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. 2015;2015(Suppl 14):003.
Epub 2015 Dec 21.

Optimizing Urine Processing Protocols for Protein and Metabolite Detection

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Free PMC article

Optimizing Urine Processing Protocols for Protein and Metabolite Detection

Nazema Y Siddiqui et al. J Proteomics Bioinform. .
Free PMC article

Abstract

Background: In urine, factors such as timing of voids, and duration at room temperature (RT) may affect the quality of recovered protein and metabolite data. Additives may aid with detection, but can add more complexity in sample collection or analysis. We aimed to identify the optimal urine processing protocol for clinically-obtained urine samples that allows for the highest protein and metabolite yields with minimal degradation.

Methods: Healthy women provided multiple urine samples during the same day. Women collected their first morning (1st AM) void and another "random void". Random voids were aliquotted with: 1) no additive; 2) boric acid (BA); 3) protease inhibitor (PI); or 4) both BA + PI. Of these aliquots, some were immediately stored at 4°C, and some were left at RT for 4 hours. Proteins and individual metabolites were quantified, normalized to creatinine concentrations, and compared across processing conditions. Sample pools corresponding to each processing condition were analyzed using mass spectrometry to assess protein degradation.

Results: Ten Caucasian women between 35-65 years of age provided paired 1st morning and random voided urine samples. Normalized protein concentrations were slightly higher in 1st AM compared to random "spot" voids. The addition of BA did not significantly change proteins, while PI significantly improved normalized protein concentrations, regardless of whether samples were immediately cooled or left at RT for 4 hours. In pooled samples, there were minimal differences in protein degradation under the various conditions we tested. In metabolite analyses, there were significant differences in individual amino acids based on the timing of the void.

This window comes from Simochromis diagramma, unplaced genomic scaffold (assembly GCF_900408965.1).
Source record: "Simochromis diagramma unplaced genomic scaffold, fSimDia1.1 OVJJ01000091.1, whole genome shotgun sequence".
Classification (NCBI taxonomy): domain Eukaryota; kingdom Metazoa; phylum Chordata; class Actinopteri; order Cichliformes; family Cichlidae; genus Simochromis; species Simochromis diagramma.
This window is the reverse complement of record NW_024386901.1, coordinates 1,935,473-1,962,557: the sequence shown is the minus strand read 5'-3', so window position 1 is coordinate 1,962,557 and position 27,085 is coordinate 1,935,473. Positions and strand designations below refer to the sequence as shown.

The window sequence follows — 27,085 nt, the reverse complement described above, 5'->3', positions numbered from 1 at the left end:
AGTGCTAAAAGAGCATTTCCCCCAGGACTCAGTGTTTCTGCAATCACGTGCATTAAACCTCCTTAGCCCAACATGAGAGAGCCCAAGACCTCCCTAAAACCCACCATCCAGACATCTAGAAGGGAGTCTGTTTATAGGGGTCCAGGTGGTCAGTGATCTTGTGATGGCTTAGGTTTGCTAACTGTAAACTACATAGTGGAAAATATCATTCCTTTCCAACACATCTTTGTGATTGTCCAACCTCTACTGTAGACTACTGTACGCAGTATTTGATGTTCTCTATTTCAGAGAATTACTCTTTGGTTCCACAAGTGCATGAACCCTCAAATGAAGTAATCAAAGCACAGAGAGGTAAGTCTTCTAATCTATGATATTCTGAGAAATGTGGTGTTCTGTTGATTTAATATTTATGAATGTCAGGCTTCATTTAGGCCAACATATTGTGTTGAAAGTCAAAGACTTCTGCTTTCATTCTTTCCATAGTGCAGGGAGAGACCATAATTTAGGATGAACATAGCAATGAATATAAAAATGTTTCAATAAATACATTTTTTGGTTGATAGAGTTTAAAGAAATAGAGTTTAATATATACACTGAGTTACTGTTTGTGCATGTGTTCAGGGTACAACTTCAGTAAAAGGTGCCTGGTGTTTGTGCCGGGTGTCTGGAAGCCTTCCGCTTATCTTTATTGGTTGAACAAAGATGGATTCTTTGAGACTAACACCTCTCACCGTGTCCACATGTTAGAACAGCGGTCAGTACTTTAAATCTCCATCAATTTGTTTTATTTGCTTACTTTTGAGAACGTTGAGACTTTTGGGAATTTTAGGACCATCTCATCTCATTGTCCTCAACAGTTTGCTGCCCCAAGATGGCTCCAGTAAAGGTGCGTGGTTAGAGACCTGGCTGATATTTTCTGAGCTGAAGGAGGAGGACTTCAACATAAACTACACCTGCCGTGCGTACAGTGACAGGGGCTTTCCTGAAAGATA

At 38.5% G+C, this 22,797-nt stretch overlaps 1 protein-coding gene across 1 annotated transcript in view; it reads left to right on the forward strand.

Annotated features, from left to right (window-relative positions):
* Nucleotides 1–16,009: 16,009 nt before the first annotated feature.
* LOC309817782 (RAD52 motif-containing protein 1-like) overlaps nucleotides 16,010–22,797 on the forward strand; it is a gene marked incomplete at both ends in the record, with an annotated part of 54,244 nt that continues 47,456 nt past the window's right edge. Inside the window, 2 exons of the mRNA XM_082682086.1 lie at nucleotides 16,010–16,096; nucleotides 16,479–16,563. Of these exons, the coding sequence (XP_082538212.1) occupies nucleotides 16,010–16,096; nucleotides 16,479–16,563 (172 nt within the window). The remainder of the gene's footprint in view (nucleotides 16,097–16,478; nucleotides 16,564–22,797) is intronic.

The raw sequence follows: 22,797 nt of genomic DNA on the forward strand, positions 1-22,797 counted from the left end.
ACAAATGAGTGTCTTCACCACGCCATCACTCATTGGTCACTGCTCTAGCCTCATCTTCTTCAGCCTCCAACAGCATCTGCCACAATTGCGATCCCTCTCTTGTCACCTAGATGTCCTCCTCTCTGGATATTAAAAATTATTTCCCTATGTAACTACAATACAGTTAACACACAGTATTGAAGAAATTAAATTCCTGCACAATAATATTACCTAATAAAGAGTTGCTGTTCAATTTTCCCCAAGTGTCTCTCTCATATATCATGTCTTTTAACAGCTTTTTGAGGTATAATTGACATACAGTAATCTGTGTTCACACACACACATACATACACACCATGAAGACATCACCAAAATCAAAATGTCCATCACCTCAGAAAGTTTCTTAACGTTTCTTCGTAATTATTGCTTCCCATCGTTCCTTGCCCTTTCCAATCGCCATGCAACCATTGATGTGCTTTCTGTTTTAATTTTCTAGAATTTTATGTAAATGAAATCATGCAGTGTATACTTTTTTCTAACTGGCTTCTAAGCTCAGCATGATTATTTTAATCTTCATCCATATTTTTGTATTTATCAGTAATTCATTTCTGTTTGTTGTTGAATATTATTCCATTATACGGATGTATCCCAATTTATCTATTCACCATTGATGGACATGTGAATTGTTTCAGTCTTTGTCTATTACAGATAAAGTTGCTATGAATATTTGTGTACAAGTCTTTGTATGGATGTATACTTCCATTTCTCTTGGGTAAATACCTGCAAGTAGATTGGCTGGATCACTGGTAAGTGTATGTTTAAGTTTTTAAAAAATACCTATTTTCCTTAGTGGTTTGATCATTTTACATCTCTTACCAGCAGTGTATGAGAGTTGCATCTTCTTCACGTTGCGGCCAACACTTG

Conclusions: For comparative translational research using urine, information about void timing should be collected and standardized. For urine samples processed in the same day, BA does not appear to be necessary while the addition of PI enhances protein yields, regardless of 4°C or RT storage temperature.

Keywords: Boric acid; First morning void; Metabolomics; Protease inhibitors; Proteomics; Random void; Urine; Urine protein degradation.

Figures

Figure 1
Figure 1
Median normalized protein concentrations in μg/μl for all processing groups. AM = 1st AM void; random = random clinic void; noadd = no additive; BA = boric acid, PI = protease inhibitor; [group]_0h refers to groups where samples were immediately placed at 4°C ; [group]_4h refers to groups where samples were left at room temperature for 4 hrs. The addition of PI resulted in significantly higher protein concentrations, p < 0.001 by Kruskal-Wallis. Individual pairwise comparisons show that groups with PI have significantly more normalized protein than groups without PI.
Figure 2
Figure 2
Protein degradation by processing condition. Pooled samples were digested with trypsin and individual peptides were identified via mass spectrometry. For identifications from each pool, we assessed the percent of all peptides with a semitryptic end (defined as only one end with amino acids R or K versus fully tryptic with both termini being R or K). Percentages of peptides with semi-tryptic cleavage sites were compared across processing conditions and used as a proxy for protein degradation.
Figure 3
Figure 3
Comparison of random voids with addition of PI: median normalized protein concentrations (μg/μl) from no additive ± boric acid (BA) vs. protease inhibitor (PI) ± BA.

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